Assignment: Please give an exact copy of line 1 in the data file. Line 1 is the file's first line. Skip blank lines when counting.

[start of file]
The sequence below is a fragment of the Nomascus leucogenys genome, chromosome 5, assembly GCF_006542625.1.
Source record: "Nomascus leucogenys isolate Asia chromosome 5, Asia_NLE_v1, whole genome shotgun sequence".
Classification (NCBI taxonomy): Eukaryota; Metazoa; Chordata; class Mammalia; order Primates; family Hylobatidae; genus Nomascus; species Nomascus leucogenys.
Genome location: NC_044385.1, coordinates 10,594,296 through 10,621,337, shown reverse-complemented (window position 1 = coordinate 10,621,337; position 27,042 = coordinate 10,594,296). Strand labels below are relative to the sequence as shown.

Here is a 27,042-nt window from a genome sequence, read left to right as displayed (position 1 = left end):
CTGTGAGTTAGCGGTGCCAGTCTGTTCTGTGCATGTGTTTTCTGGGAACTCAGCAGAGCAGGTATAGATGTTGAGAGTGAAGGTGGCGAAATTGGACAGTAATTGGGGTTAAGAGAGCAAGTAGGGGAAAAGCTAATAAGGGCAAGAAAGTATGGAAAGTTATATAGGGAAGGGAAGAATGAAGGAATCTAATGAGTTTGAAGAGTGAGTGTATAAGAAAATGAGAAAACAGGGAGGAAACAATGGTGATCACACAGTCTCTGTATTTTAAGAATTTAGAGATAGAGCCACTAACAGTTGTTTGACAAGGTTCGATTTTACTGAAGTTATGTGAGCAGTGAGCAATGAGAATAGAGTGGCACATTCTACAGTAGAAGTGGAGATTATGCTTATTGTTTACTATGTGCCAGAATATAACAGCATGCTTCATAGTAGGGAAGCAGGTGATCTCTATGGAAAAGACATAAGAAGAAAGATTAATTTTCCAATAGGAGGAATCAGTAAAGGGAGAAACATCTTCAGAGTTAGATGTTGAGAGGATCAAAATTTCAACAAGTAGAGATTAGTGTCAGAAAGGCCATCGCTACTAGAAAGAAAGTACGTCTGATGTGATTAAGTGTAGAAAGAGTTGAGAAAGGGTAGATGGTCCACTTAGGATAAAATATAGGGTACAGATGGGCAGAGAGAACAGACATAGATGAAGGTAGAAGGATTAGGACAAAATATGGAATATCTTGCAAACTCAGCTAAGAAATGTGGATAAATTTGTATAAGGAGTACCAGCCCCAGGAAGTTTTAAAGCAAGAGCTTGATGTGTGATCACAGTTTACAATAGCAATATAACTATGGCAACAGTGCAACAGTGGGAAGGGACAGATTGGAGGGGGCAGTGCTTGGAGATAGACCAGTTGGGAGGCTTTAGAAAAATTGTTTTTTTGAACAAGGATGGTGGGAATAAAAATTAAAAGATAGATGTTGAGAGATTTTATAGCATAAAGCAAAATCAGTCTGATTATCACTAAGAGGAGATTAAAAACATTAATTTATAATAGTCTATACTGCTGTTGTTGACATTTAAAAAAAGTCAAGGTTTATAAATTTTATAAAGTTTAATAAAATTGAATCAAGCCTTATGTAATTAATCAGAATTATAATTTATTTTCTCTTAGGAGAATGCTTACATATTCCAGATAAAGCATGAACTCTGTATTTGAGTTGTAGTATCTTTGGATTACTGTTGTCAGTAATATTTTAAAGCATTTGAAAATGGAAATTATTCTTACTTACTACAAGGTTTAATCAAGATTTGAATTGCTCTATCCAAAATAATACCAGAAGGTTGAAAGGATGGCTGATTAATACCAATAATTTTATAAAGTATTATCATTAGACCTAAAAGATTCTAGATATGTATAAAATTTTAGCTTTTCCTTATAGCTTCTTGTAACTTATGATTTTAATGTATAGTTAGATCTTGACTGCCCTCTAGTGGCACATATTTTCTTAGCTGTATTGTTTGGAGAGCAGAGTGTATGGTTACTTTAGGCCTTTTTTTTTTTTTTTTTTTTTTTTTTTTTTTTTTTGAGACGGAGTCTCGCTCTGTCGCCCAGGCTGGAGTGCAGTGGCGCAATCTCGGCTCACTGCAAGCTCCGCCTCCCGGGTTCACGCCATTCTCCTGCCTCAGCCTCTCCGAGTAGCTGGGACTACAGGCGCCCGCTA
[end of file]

The sequence below is a fragment of the Nomascus leucogenys genome, chromosome 5, assembly GCF_006542625.1.